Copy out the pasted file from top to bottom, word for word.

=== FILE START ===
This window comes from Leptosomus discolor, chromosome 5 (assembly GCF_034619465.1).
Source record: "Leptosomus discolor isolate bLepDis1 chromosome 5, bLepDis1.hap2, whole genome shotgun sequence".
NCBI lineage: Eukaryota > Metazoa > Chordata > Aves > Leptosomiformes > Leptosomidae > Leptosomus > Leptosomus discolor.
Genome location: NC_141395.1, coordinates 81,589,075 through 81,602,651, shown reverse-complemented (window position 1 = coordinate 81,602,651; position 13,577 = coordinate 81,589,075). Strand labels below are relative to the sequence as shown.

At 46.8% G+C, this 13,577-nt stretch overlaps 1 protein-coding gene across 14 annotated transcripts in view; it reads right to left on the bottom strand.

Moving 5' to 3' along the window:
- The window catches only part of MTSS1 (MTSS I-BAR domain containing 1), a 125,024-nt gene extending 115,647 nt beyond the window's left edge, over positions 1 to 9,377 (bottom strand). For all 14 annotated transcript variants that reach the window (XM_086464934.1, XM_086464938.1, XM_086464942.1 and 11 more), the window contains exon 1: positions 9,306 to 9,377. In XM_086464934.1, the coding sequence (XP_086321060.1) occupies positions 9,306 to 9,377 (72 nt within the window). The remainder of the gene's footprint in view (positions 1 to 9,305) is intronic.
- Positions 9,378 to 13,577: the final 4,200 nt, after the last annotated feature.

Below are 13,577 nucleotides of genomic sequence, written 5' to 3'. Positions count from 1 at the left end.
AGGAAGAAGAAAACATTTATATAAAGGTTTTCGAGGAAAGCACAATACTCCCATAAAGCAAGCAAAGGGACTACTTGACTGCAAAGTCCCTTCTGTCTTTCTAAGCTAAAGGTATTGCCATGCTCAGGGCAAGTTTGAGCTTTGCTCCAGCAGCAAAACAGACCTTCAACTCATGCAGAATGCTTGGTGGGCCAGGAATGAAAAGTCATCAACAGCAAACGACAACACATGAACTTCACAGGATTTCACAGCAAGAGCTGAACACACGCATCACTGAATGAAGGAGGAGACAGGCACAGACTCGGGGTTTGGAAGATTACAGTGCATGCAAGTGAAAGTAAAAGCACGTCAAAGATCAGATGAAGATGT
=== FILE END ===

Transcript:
This window comes from Leptosomus discolor, chromosome 5 (assembly GCF_034619465.1).
Source record: "Leptosomus discolor isolate bLepDis1 chromosome 5, bLepDis1.hap2, whole genome shotgun sequence".
NCBI lineage: Eukaryota > Metazoa > Chordata > Aves > Leptosomiformes > Leptosomidae > Leptosomus > Leptosomus discolor.
Genome location: NC_141395.1, coordinates 81,589,075 through 81,602,651, shown reverse-complemented (window position 1 = coordinate 81,602,651; position 13,577 = coordinate 81,589,075). Strand labels below are relative to the sequence as shown.

At 46.8% G+C, this 13,577-nt stretch overlaps 1 protein-coding gene across 14 annotated transcripts in view; it reads right to left on the bottom strand.

Moving 5' to 3' along the window:
- The window catches only part of MTSS1 (MTSS I-BAR domain containing 1), a 125,024-nt gene extending 115,647 nt beyond the window's left edge, over positions 1 to 9,377 (bottom strand). For all 14 annotated transcript variants that reach the window (XM_086464934.1, XM_086464938.1, XM_086464942.1 and 11 more), the window contains exon 1: positions 9,306 to 9,377. In XM_086464934.1, the coding sequence (XP_086321060.1) occupies positions 9,306 to 9,377 (72 nt within the window). The remainder of the gene's footprint in view (positions 1 to 9,305) is intronic.
- Positions 9,378 to 13,577: the final 4,200 nt, after the last annotated feature.

Below are 13,577 nucleotides of genomic sequence, written 5' to 3'. Positions count from 1 at the left end.
AGGAAGAAGAAAACATTTATATAAAGGTTTTCGAGGAAAGCACAATACTCCCATAAAGCAAGCAAAGGGACTACTTGACTGCAAAGTCCCTTCTGTCTTTCTAAGCTAAAGGTATTGCCATGCTCAGGGCAAGTTTGAGCTTTGCTCCAGCAGCAAAACAGACCTTCAACTCATGCAGAATGCTTGGTGGGCCAGGAATGAAAAGTCATCAACAGCAAACGACAACACATGAACTTCACAGGATTTCACAGCAAGAGCTGAACACACGCATCACTGAATGAAGGAGGAGACAGGCACAGACTCGGGGTTTGGAAGATTACAGTGCATGCAAGTGAAAGTAAAAGCACGTCAAAGATCAGATGAAGATGT